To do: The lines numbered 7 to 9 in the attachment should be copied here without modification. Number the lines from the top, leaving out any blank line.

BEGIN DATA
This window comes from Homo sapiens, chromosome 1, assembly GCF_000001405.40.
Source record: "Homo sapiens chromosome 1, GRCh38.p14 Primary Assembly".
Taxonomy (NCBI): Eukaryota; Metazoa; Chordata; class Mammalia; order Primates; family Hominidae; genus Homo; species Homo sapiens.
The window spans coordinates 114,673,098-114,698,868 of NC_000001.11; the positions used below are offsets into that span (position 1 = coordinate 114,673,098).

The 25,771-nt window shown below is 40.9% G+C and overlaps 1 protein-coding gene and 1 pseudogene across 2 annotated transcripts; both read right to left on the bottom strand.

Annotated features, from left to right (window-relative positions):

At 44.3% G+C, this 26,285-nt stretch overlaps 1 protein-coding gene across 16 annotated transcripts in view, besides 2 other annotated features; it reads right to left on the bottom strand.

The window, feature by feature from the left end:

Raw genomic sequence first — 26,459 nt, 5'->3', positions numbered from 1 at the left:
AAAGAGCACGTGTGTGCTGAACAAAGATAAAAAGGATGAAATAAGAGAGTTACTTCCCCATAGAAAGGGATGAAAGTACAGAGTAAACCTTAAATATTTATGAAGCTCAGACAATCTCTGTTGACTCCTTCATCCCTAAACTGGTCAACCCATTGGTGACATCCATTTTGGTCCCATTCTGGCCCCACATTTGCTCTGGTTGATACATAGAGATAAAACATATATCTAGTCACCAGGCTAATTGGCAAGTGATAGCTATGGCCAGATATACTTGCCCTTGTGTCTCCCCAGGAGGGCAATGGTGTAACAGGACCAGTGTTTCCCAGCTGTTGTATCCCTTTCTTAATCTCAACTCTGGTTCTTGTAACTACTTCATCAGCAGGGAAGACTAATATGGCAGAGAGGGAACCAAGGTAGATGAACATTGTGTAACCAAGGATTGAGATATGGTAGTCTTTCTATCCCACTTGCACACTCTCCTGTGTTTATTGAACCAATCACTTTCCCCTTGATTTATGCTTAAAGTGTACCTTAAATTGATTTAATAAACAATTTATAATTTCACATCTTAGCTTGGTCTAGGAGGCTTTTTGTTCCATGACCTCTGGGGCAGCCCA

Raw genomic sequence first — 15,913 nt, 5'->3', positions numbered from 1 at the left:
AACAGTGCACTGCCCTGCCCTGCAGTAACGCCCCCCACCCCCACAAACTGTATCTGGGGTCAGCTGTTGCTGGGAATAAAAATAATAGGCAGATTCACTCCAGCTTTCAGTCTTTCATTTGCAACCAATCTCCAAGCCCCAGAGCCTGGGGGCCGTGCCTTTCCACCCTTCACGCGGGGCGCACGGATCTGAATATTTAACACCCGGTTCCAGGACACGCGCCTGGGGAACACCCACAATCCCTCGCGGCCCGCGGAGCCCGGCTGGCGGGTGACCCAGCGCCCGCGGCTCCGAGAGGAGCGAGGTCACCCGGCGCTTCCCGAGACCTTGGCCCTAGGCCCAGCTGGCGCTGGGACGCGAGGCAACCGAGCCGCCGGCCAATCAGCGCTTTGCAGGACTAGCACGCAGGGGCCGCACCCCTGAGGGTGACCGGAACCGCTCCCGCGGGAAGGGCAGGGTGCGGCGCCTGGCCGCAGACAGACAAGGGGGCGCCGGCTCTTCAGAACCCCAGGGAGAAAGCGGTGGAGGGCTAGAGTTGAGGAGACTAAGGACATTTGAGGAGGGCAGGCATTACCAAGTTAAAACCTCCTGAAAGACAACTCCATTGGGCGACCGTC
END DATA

At 44.3% G+C, this 26,285-nt stretch overlaps 1 protein-coding gene across 16 annotated transcripts in view, besides 2 other annotated features; it reads right to left on the bottom strand.

The window, feature by feature from the left end:

Raw genomic sequence first — 26,459 nt, 5'->3', positions numbered from 1 at the left: